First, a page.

Just a month after telecoms watchdog Oftel announced it was relaxing its regulatory role, the government has given it greater powers to control BT's monopoly.
Until now Oftel has only been able to request information regarding anti-competitive action or abuse of monopoly. From 1 March, amendments to the Competition Act will allow the watchdog to demand information and impose fines of up to 10 percent of BT's annual turnover if it is deemed anti-competitive. Oftel hopes this will be enough to keep BT in order. "The fines could go up to £2bn, which is extremely hefty. These fines could be put in place or they could lose their operating licence," an Oftel spokesman explained.
However Oftel has no current plans to impose penalties on BT, describing necessary changes in the telecoms market as "evolution not revolution". Adam Daum, senior analyst with research firm Gartner Group does not agree. "Things are moving in the right direction but people are frustrated at the pace of change," he said. However he confesses some sympathy for the watchdog. "When you have a dominant player it takes decades for the landscape to change," he said.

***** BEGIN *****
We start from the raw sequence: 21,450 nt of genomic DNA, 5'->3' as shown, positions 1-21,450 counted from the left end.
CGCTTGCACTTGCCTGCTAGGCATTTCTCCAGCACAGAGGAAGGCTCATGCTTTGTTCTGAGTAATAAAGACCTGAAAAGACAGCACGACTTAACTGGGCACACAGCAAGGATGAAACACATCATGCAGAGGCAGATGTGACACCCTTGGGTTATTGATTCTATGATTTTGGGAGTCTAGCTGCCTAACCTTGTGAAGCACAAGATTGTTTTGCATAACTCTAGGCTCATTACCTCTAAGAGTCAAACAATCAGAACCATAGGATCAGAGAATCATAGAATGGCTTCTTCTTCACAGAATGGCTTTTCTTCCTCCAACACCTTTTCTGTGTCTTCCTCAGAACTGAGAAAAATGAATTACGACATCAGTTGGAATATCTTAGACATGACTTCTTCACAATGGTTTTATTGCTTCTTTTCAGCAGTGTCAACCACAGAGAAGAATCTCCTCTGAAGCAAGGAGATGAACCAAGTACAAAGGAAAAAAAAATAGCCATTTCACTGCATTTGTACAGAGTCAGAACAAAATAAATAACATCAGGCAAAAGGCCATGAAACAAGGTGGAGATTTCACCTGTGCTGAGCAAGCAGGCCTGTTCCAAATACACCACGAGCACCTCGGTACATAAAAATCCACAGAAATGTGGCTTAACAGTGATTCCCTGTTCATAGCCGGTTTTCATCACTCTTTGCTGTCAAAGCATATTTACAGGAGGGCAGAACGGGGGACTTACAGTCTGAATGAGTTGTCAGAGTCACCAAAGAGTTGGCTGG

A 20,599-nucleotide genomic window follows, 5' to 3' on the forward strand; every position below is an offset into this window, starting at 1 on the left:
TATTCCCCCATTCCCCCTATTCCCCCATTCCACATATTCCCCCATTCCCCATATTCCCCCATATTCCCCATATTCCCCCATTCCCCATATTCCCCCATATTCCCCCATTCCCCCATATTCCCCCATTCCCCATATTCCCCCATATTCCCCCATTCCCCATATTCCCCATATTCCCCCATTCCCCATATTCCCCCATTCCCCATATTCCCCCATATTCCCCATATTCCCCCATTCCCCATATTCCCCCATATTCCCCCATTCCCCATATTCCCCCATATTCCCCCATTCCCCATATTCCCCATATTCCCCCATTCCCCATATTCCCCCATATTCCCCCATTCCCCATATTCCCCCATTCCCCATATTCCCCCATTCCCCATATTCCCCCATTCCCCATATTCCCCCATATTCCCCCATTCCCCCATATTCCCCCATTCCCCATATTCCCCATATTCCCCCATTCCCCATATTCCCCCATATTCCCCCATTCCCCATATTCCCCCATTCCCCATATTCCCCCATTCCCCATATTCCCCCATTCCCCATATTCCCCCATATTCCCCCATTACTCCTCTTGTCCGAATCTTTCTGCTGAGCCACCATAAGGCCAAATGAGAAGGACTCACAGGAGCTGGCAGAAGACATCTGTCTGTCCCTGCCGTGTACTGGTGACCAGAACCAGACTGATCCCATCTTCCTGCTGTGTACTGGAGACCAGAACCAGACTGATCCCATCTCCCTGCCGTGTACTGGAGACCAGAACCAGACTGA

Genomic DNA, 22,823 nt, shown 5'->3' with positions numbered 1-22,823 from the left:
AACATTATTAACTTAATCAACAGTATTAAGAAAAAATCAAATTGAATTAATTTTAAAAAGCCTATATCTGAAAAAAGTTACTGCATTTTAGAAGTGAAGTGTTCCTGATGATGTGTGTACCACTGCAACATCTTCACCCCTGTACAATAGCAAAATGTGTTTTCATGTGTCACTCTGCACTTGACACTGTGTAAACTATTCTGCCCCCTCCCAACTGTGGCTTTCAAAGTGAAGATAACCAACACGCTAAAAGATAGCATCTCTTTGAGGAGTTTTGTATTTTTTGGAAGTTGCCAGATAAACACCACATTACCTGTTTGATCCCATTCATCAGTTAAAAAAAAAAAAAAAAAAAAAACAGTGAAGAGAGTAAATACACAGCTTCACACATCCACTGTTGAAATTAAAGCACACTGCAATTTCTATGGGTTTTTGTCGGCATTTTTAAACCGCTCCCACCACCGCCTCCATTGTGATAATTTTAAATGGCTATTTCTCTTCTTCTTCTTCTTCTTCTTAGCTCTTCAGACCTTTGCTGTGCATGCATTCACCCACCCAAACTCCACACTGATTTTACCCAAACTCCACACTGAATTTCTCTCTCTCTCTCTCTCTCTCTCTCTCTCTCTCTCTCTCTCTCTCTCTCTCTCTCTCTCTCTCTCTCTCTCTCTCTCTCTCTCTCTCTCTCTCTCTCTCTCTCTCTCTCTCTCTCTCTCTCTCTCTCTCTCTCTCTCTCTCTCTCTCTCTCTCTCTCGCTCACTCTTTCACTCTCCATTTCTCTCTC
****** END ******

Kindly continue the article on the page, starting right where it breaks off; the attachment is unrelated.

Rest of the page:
Daum thinks large financial penalties would damage BT, but doubts Oftel's ability to bring an anti-competitive action. "As a threat, a fine is very important but the whole point is whether they could make it stick," he said.